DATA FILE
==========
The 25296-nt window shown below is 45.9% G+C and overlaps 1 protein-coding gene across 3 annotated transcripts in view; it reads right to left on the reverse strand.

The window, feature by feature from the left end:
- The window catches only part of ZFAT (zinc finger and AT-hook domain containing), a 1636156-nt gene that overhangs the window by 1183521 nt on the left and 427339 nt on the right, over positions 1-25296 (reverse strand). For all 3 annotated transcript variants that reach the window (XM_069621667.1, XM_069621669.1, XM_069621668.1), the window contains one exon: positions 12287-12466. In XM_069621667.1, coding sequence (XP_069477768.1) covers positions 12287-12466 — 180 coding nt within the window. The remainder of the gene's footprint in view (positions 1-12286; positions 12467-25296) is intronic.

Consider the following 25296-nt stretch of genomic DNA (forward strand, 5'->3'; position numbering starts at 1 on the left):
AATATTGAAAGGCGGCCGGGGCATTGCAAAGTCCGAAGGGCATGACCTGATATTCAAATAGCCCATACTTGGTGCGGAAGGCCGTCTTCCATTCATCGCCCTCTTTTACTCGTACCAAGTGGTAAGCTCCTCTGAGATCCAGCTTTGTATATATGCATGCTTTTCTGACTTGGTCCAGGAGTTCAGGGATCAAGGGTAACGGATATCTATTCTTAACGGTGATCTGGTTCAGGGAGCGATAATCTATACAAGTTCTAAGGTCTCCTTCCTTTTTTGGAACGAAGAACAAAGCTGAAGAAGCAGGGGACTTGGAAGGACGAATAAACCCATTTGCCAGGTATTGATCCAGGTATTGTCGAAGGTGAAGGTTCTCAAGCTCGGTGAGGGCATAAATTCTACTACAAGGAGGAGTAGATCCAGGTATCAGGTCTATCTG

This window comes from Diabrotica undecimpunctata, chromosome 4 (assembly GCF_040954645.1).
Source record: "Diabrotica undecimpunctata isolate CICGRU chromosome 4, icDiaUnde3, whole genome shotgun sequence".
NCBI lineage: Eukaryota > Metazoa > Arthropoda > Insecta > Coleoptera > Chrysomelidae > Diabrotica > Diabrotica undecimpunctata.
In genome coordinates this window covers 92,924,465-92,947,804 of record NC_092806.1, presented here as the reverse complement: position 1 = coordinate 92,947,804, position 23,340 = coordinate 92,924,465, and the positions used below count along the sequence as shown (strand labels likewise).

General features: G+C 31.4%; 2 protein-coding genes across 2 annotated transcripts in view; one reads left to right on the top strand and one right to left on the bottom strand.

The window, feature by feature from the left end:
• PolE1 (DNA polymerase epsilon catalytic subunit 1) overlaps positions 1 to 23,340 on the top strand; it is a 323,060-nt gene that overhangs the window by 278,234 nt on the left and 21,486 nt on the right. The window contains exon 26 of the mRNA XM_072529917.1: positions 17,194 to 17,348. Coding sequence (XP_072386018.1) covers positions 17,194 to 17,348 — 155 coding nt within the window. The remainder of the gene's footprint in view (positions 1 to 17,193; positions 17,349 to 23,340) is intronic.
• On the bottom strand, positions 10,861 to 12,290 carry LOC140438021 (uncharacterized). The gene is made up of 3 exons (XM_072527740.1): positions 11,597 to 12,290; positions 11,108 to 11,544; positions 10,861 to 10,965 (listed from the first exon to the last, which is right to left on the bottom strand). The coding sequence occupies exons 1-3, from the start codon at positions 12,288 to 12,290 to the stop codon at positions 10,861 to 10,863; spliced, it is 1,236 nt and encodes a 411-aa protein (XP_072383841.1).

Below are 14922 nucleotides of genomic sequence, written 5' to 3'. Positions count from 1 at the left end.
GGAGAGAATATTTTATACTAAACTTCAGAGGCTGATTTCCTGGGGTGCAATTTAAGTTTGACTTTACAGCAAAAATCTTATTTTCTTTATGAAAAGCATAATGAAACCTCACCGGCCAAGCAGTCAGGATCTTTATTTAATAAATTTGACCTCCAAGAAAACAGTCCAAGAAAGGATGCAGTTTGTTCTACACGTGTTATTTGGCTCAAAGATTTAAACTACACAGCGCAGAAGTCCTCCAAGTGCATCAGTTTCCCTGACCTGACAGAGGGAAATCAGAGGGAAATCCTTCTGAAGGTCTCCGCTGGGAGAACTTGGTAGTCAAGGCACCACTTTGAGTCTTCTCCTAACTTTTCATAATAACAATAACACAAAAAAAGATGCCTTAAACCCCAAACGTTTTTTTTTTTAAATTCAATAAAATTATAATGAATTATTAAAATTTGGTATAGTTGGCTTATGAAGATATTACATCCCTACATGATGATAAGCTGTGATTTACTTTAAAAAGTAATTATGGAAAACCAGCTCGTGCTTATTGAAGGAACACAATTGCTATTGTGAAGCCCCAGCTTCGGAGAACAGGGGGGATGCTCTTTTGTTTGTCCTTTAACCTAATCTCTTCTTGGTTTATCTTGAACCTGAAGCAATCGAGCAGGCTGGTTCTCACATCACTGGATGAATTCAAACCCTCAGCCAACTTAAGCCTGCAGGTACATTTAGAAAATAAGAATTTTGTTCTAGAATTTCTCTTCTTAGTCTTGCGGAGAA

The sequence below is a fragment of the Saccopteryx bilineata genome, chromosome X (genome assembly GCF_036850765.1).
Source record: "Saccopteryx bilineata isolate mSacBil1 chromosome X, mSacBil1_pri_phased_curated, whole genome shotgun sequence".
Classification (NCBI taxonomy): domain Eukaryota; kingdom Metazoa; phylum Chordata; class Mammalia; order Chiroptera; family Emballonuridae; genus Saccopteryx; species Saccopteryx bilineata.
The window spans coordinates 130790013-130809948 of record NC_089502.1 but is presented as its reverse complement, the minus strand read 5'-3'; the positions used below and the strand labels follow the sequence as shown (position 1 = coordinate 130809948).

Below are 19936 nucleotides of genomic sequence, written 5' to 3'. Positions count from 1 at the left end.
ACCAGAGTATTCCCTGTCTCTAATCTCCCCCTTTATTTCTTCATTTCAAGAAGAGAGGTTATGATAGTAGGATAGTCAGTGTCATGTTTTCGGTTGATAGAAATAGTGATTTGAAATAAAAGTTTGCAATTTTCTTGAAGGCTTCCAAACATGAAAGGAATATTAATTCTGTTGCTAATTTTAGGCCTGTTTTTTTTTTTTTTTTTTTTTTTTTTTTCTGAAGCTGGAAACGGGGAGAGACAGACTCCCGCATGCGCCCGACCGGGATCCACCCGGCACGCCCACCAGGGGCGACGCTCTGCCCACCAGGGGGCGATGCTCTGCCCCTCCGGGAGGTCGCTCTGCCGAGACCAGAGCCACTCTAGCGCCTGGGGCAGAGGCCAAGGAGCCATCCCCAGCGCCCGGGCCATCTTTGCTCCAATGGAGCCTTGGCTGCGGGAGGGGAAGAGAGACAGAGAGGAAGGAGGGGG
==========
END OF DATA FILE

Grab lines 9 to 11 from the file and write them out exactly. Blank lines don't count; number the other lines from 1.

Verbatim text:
In genome coordinates this window covers 92,924,465-92,947,804 of record NC_092806.1, presented here as the reverse complement: position 1 = coordinate 92,947,804, position 23,340 = coordinate 92,924,465, and the positions used below count along the sequence as shown (strand labels likewise).

General features: G+C 31.4%; 2 protein-coding genes across 2 annotated transcripts in view; one reads left to right on the top strand and one right to left on the bottom strand.

The window, feature by feature from the left end: